If you've been giving your kitty prescription medication and he appears to be "all better," don't simply stop giving the cat the medicine without speaking to your vet first. Abruptly stopping any type of steroid-based medicine can result in dangerous side effects, including collapse and even death.
Stopping Steroids Abruptly
Steroids, also called corticosteroids, are synthetic versions of hormones normally produced by your kitty's adrenal glands, which help to reduce inflammation in the body. After your kitty starts taking steroids, his body needs to adjust for the increased levels of corticosteroid hormones the medications are providing for him. Because the hormones are coming from an outside source, namely the steroid-based medications you're giving him, his adrenal glands stop producing these hormones on their own. They go into a resting state and, in cases whereby steroids are given for a longer-period of time, they may even atrophy. This is what causes an issue for your kitty if you abruptly stop this medication; the adrenal glands won't simply start making these hormones immediately. Without these hormones in his system or a way to make them, he can go into shock or die without emergency medical attention.
When steroid medications are stopped abruptly and your kitty's body can't produce these hormones naturally, he goes into what is called "Addisonian crisis." Corticosteroid hormones regulate your kitty's levels of glucose, potassium, sodium and chloride. Without a proper balance of these chemicals in his body, your furry friend may experience severe dehydration and problems with his vital organs. This may lead to a condition called Addison's disease, also known as hyperadrenocorticism, in which the adrenal glands don't function properly. This condition sometimes requires hospitalization to stabilize your kitty and supplement him with adrenal hormones to prevent collapse and death. If your furry friend appears weak, vomits or collapses, get him to the vet immediately. Tell the vet that you have recently stopped his steroid medication.
Why Stop Them?
Varied reasons exist why your vet might recommend taking your kitty off steroids. For example, he may no longer need them for an inflammatory condition, they might not be helping his condition, or they might be affecting his behavior adversely. You might also see that the steroids have given your kitty such relief from his allergies or pain that you consider stopping them because it seems like he's "cured." But steroids are not a cure at all; they merely provide a temporary anti-inflammatory effect or temporarily suppress an overactive immune system. Do not stop meds or start them without your vet's input.
How to Stop Them?
To prevent issues that could occur if you try to cut your feline friend's steroids out cold turkey, consult with your vet regarding whether or not you can wean him off of the steroid medication and, if so, at what rate to decrease his dosage. The vet will likely recommend you give your kitty a reduced dosage every other day or every third day to prompt his adrenal glands to kick into action and begin producing corticosteroids properly on the "off days." Your vet needs to monitor your kitty carefully during this process; she'll perform blood or urine tests on him during regular visits. If your kitty's adrenal glands have permanently atrophied and don't begin working again, he may need supplementation with corticosteroids for the rest of his life.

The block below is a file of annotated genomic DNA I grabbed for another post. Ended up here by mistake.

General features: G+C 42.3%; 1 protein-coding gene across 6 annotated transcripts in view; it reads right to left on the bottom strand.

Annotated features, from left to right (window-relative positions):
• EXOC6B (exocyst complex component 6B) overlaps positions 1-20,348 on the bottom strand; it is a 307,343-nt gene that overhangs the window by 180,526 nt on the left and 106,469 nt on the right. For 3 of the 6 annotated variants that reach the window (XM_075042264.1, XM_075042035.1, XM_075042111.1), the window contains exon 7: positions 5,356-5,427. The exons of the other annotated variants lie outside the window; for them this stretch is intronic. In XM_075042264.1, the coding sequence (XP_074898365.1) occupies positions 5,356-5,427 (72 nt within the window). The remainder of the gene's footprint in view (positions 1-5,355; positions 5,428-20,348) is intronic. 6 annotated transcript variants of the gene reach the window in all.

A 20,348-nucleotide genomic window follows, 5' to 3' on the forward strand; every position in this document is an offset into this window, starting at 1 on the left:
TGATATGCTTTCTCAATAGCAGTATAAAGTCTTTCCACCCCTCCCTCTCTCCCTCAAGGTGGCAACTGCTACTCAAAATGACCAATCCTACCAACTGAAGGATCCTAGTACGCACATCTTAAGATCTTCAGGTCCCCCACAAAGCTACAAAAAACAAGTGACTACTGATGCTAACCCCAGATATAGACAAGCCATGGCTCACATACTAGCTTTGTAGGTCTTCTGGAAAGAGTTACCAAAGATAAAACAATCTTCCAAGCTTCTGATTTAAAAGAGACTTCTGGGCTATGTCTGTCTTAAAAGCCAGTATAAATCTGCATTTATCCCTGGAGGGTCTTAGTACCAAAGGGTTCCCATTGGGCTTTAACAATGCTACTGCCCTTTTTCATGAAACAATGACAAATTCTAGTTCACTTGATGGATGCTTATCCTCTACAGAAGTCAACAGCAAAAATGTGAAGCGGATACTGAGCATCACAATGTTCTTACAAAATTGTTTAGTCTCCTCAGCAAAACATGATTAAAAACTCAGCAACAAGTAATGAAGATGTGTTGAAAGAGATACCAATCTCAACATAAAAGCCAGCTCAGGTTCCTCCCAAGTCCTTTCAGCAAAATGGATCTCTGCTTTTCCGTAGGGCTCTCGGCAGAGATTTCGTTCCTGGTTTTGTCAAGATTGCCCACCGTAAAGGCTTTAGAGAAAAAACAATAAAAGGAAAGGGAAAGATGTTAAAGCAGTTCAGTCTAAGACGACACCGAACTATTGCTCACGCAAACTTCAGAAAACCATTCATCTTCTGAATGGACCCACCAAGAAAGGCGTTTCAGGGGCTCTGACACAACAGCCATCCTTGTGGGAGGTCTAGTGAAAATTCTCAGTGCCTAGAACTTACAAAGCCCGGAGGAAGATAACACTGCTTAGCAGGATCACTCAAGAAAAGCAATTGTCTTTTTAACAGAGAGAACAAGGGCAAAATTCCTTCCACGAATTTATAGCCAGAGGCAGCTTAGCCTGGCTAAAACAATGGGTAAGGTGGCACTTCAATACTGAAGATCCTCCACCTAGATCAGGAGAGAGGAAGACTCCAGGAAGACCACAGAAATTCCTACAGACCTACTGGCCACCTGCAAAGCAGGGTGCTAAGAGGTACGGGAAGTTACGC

Steroid-based medications are powerful enough to have some detrimental side effects, even when used correctly. That's why most vets won't keep your kitty on them indefinitely in most cases. Ask your vet about possible alternatives like nonsteroidal anti-inflammatory drugs to help with pain. NSAIDS work differently than steroids and don't suppress the immune system, according to the "Irish Veterinary Journal." This means they are not an appropriate substitute for them in some cases. Even with an appropriate substitute, you must still wean your kitty off steroids before starting a new drug -- always following your vet's instructions.
Always check with your veterinarian before changing your pet’s diet, medication, or physical activity routines. This information is not a substitute for a vet’s opinion.
- Veterinary Specialists of Rochester: Feline Nasal Disease
- Leo's Pet Care Veterinary Clinic: Prednisone and Allergy Treatment for Dogs and Cats
- Better Health Channel: Addison's Disease
- VCA Animal Hospitals: Addison's Disease in Dogs
- Journal of the American Animal Hospital Association: Iatrogenic Hyperadrenocorticism in 12 Cats
- Provet Healthcare Information: Hyperadrenocorticism (Cushings Disease)
- Petside: Guide to Pet Medications: Prednisone (Steroids) and Your Pet
- VCA Animal Hospitals: Steroid Treatment -- Long-Term Effects in Cats
Based in Las Vegas, Susan Paretts has been writing since 1998. She writes about many subjects including pets, finances, crafts, food, home improvement, shopping and going green. Her articles, short stories and reviews have appeared on City National Bank's website and on The Noseprint. Paretts holds a Master of Professional Writing from the University of Southern California.